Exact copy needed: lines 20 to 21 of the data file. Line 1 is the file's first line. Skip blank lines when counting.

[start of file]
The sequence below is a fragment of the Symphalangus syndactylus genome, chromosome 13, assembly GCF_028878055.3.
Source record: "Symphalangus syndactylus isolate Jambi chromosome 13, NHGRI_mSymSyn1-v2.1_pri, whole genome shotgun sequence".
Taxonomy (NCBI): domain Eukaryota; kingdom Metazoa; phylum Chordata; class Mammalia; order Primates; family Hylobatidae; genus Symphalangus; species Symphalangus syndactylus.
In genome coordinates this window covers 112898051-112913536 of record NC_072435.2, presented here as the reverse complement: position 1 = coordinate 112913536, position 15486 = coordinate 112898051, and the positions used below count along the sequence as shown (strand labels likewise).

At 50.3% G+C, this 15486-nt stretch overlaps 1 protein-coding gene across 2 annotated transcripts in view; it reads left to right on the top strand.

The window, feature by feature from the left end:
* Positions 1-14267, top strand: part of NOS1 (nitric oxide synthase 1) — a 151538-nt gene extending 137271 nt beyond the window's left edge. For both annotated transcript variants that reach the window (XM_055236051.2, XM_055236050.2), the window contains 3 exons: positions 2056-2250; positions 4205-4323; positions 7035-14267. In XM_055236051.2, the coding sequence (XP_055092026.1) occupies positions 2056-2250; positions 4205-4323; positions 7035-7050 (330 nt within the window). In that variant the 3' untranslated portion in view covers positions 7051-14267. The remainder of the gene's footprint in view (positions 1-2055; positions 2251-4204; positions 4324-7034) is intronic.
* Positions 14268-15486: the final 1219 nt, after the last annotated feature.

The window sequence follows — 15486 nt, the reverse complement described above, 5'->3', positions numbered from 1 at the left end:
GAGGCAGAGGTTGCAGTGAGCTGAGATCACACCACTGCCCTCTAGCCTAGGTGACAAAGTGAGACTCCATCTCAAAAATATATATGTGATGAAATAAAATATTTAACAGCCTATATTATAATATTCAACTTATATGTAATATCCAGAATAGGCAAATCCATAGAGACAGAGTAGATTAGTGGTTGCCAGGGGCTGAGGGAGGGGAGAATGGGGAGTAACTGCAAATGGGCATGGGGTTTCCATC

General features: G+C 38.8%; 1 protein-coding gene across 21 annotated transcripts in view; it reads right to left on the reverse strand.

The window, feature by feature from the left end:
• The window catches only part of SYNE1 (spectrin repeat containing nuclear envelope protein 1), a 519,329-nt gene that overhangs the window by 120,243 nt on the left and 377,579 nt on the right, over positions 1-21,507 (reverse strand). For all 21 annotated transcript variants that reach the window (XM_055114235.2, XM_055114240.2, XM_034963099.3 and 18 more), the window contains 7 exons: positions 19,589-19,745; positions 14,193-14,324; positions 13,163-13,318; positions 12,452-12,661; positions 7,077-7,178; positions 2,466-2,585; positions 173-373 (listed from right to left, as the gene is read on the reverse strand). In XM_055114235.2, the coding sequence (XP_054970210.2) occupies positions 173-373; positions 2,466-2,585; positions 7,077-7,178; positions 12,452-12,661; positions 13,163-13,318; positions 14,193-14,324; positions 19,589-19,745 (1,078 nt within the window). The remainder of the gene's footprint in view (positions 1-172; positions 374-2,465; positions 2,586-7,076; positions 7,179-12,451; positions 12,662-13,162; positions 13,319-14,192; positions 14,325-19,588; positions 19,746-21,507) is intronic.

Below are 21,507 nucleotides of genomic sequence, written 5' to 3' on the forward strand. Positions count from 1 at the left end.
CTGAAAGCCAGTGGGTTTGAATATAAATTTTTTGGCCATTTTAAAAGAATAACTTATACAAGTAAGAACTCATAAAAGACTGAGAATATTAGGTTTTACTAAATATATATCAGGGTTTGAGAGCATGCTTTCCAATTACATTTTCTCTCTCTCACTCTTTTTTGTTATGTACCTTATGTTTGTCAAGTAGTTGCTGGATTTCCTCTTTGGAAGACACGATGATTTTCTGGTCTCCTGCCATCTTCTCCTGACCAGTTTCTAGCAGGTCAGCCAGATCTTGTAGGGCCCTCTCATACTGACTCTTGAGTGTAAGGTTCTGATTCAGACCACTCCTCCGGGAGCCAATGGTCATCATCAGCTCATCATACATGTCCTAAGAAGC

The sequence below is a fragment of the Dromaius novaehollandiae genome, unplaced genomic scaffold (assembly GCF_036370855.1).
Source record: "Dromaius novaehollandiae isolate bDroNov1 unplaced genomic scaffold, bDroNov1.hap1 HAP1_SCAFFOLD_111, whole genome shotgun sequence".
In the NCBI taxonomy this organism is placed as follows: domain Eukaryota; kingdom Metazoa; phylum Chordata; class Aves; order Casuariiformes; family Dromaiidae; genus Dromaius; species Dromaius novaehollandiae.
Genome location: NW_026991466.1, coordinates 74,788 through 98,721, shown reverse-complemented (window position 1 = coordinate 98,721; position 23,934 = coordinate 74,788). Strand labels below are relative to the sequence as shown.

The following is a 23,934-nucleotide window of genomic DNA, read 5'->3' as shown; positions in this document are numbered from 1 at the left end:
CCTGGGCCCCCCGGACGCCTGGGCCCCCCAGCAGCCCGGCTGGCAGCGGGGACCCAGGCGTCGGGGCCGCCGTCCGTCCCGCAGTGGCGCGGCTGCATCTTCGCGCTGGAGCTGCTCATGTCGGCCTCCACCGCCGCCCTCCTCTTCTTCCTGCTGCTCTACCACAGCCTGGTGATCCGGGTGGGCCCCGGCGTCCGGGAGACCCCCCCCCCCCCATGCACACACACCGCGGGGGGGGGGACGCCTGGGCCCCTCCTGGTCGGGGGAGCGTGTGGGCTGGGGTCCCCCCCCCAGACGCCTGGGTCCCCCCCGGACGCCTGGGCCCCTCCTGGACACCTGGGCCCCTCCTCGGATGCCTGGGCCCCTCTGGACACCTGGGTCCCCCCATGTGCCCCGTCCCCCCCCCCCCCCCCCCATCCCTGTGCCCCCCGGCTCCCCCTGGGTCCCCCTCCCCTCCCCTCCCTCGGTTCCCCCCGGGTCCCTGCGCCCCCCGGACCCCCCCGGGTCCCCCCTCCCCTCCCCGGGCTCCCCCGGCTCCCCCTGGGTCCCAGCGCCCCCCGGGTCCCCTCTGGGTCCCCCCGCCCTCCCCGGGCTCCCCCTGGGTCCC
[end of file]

The following is a 23,934-nucleotide window of genomic DNA, read 5'->3' as shown; positions in this document are numbered from 1 at the left end:
CCTGGGCCCCCCGGACGCCTGGGCCCCCCAGCAGCCCGGCTGGCAGCGGGGACCCAGGCGTCGGGGCCGCCGTCCGTCCCGCAGTGGCGCGGCTGCATCTTCGCGCTGGAGCTGCTCATGTCGGCCTCCACCGCCGCCCTCCTCTTCTTCCTGCTGCTCTACCACAGCCTGGTGATCCGGGTGGGCCCCGGCGTCCGGGAGACCCCCCCCCCCCCATGCACACACACCGCGGGGGGGGGGACGCCTGGGCCCCTCCTGGTCGGGGGAGCGTGTGGGCTGGGGTCCCCCCCCCAGACGCCTGGGTCCCCCCCGGACGCCTGGGCCCCTCCTGGACACCTGGGCCCCTCCTCGGATGCCTGGGCCCCTCTGGACACCTGGGTCCCCCCATGTGCCCCGTCCCCCCCCCCCCCCCCCCATCCCTGTGCCCCCCGGCTCCCCCTGGGTCCCCCTCCCCTCCCCTCCCTCGGTTCCCCCCGGGTCCCTGCGCCCCCCGGACCCCCCCGGGTCCCCCCTCCCCTCCCCGGGCTCCCCCGGCTCCCCCTGGGTCCCAGCGCCCCCCGGGTCCCCTCTGGGTCCCCCCGCCCTCCCCGGGCTCCCCCTGGGTCCC